Key factors influencing the reliability of trunk gas pipelines in the West Siberian North

Change log
Seligman, Benjamin Justin 

For many years Russia has been the world's largest natural gas producer. Nearly 80% of total Russian production comes from three West Siberian enterprises of RAO Gazprom, Russia's monopolistic gas company. These gas fields are among the largest in the world and lie astride or just north of the Arctic Circle in the Nadym-Pur-Taz gas production complex (located in the Yamalo-Nenetskiy Autonomous District of Tyumenskaya Oblast'), several thousand kilometres from the major markets in the industrial regions of European Russia and in the "near" ( other CIS countries) and "far" ( eastern and western Europe) abroad. The trunk pipelines which supply gas from these fields pass initially through a region of extreme and complex natural-climatic conditions, in particular permafrost, which present an array of problems for gas pipeline planning, construction and operation. Given that Russia depends so much upon the gas industry for hard currency revenues, notably through Gazprom's exports to Europe, and that Russia, the rest of the CIS and Europe depend so much upon the company for energy supplies, Gazprom has a compelling interest in ensuring reliable gas transmission. The integrity of West Siberian trunk gas pipelines inspires little confidence in Gazprom's ability to construct and reliably operate the northern section of the Yamal - Europe Gas Transmission System, the company's most ambitious pipeline project. The purpose of this thesis is to assess the extent to which such lack of confidence is justified. The thesis examines two fundamental aspects of 30 years of trunk gas pipeline planning, construction and operation in the West Siberian North in order to provide a basis for assessing Gazprom's capacity to meet the Yamal challenge. The first involves identification of the key issues relating to the integrity and reliability of buried trunk gas pipelines in this region. Research revealed that Gazprom lacks capacity to ensure pipeline reliability in permafrost conditions in two key respects: high quality planning and construction work backed up by a sound regulatory framework and appropriate product temperature regulation during operation. The second concerns whether there is evidence for or against the existence of a learning process with regard to the planning, construction and operation of northern trunk gas pipelines over the 30 year period. While evidence was found to support the existence of a learning process in some areas of these activities, for example in connection with the "Highly Reliable Pipeline Transport" programme founded in 1993, there are also strong indications of the industry's continuing failure to tackle fundamental problems in northern gas pipeline operations at their root. The thesis then provides an assessment of the technical preparedness of Gazprom for construction of the northern section of the Yamal - Europe Gas Transmission System in an area of even more complex natural-climatic conditions than those operating in the Nadym-Pur-Taz complex. We find that grounds remain for continuing lack of confidence in Gazprom's competence to meet the Yamal challenge.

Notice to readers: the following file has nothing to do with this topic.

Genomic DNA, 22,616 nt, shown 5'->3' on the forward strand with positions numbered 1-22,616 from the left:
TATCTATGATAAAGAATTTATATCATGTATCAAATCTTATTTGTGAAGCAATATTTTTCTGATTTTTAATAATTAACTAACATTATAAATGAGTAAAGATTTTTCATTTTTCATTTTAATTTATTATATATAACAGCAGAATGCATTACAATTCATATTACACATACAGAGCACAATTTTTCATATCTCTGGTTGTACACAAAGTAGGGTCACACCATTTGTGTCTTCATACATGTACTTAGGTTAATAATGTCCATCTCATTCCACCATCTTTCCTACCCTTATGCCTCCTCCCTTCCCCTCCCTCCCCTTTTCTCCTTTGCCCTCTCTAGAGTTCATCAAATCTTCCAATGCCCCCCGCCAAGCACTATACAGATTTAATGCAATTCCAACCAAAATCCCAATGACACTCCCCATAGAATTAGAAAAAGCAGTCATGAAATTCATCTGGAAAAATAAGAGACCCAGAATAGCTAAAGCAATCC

Doctor of Philosophy (PhD)
Awarding Institution
University of Cambridge
Digitisation of this thesis was sponsored by Arcadia Fund, a charitable fund of Lisbet Rausing and Peter Baldwin